Hmm ... hoping that I haven't forgotten anything else - it's time to roll the roulade.

Hold the (nearly forgotten but vitally important) tea towel and parchment and use them to lift and roll the roulade into itself. At this point lots of cracks will appear. This is normal and gives the roulade character.

Admire your creation. Lick your fingers.

Either chill in the fridge before serving, or wrap in cling film and freeze.

We prefer it frozen. Slices of ice-cream lemon roulade.


Variations on a theme - orange curd and cream; raspberry curd and cream; coconut ice-cream (lactose free) and raspberries ... mmm :-)

I want to try passion-fruit and raspberry; blueberry; apple and cinnamon ice-cream with bramble.  

Now do you understand what I was hinting at when I said signature dishes are your own little slice of food heaven?


Popular posts from this blog

Life in the slow lane - Part One.

Recent hypothetical text message from parent to adult son -

Been in the garden all day. Time for a bath first then I'll leave, with you by 8. Chilly here - have you had snow? See you soon. Lots of  love xx
PS. Bought too many aubergines yesterday - would you like some?

All very mundane; boring even? Hmmm.

In an effort to save time or appear somehow with-it or hip or whatever term is used now to mean 'not ancient', the parent could instead have sent this -

Been in the garden all day. Time for 🛁. Chilly here - do you have ❄️. 
PS. Would you like some 🍆? Lots of X

Yes, I punctuate my texts.

Punctuation, however, isn't the point here. Or rather it's not the only thing unmasking me as someone who is not hip/cool/sic or lit (which list, of course, proves without a doubt that I am none of these things).

No. The point is that with the insertion of a few emojis, I changed an innocent message about gardening, the weather and vegetables, into something x-rated and made myself …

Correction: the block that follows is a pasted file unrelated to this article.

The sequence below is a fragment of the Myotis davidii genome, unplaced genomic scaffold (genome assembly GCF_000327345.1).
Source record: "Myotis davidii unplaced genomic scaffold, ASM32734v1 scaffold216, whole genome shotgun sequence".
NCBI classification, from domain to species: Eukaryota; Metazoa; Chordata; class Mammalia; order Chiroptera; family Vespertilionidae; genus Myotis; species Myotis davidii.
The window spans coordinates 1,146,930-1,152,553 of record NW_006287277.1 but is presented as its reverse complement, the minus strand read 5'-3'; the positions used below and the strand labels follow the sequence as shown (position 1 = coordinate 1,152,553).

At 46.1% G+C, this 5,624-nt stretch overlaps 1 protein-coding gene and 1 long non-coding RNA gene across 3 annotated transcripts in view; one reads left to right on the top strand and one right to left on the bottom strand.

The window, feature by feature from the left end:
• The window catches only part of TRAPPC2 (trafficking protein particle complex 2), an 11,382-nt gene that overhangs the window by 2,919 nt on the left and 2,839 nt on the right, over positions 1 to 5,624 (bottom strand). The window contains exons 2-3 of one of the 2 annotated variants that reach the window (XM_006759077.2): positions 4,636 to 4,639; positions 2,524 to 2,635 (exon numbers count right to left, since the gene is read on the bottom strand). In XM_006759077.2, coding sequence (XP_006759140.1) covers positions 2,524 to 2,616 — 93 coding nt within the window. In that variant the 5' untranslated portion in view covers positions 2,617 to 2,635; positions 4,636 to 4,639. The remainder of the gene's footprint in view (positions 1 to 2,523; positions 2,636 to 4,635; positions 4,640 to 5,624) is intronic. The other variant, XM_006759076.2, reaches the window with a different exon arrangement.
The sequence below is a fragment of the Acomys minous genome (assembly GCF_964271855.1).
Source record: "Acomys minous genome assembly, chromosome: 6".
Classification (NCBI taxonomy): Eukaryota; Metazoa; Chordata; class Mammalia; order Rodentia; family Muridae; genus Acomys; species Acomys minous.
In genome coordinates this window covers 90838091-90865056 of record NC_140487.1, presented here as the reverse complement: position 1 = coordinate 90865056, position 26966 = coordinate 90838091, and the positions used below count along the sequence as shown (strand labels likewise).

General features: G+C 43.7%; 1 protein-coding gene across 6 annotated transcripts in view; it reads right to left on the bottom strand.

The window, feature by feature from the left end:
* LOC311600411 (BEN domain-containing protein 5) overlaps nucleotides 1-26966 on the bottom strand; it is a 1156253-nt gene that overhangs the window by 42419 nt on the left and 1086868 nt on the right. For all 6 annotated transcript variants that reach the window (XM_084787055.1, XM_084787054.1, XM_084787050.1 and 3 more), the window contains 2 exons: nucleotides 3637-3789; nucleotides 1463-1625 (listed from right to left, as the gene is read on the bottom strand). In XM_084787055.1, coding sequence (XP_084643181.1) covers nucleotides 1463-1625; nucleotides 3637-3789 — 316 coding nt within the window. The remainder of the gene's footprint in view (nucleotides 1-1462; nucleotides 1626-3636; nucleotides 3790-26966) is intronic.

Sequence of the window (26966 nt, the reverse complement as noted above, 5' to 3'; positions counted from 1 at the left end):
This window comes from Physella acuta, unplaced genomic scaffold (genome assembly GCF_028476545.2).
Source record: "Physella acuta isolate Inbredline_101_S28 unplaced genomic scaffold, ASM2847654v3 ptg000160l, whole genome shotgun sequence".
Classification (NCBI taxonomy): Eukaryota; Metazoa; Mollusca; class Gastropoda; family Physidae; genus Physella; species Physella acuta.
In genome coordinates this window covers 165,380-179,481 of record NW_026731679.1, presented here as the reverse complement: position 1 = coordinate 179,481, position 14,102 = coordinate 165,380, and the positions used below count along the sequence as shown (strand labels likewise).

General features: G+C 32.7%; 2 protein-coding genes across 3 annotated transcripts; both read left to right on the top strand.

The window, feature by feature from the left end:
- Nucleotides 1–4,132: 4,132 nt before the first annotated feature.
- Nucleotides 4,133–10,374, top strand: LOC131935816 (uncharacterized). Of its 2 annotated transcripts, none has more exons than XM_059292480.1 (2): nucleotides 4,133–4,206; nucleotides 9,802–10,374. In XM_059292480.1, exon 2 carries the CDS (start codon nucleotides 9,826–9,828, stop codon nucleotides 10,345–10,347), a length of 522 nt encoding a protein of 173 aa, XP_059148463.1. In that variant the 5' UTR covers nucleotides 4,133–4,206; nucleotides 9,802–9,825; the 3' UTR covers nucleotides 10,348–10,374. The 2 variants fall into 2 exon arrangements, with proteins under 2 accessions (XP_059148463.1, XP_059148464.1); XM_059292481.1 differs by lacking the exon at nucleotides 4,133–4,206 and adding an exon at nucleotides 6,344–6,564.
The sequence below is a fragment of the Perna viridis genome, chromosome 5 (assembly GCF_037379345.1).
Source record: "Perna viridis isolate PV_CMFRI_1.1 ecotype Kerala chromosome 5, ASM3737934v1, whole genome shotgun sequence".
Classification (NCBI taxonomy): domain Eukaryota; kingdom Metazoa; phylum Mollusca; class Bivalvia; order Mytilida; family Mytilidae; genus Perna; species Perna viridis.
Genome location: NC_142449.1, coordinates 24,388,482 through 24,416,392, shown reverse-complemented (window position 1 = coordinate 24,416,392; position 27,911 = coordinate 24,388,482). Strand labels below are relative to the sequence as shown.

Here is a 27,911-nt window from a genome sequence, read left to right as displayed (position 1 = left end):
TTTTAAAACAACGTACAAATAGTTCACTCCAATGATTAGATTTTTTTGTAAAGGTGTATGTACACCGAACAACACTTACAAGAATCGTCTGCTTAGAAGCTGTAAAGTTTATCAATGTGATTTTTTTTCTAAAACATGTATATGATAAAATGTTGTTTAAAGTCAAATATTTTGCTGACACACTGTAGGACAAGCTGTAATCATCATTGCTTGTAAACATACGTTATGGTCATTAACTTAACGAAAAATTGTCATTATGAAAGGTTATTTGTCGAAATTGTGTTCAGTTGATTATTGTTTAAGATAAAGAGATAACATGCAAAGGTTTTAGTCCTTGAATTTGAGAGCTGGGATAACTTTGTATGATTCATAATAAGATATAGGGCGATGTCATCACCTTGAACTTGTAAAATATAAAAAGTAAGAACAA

#2019 Connections, characters and a stone ball.

Half-way into January. A small step into a new year. And I am another year older. How did this happen?

I could answer part of that by reminding myself that as I was born in January and have just had a birthday I am a year older. But half-way into January (over half-way now - several days have passed since I started this blog) and a small step into a New Year; how did these happen?

Time doesn’t stand still. I've said that before. In November's blog. I called it out as a cliche then too. It is. But if cliches can be good and I think this is a good one. Time is animated. Time moves. I wittered on about this at length. In November. Two months ago. Two months filled with frantic present hunting; over-eating; over-spending; under-sleeping; and wrapping (always late on Christmas eve - so late that I risk Father Christmas finding me sitting on the floor surrounded by paper and string - the sellotape always runs out at about 11.57pm on Christmas Eve, doesn't it? - hot chocolate insul…

Time and dreams. And a mountain or two.

Time doesn’t stand still. Not for any man or woman. Time is physics. It proceeds and there is nothing that we can do about it. Not yet anyway. Probably not ever.

While perhaps it's not great writing to start with a cliche (or even a few), the standing still of time, as sometimes observed in a moment of awe, is something we can perceive. Sometimes. Okay, time doesn't actually stop. But it feels like it does. Insert here any moment when for you time 'stood still'; that moment, perhaps, when you had raced to summit a mountain and - with your feet standing on the highest point, your body in that state of elated exhaustion - you watched as the rising sun crept long pillars of light above the distant horizon. And you realised - literally standing still - that you were holding your breath. 

The sun of course went on rising and time did not actually stop. At moments like these, we tell ourselves that it did; just for a moment. But that is an illusion. A mere mistaken perception.…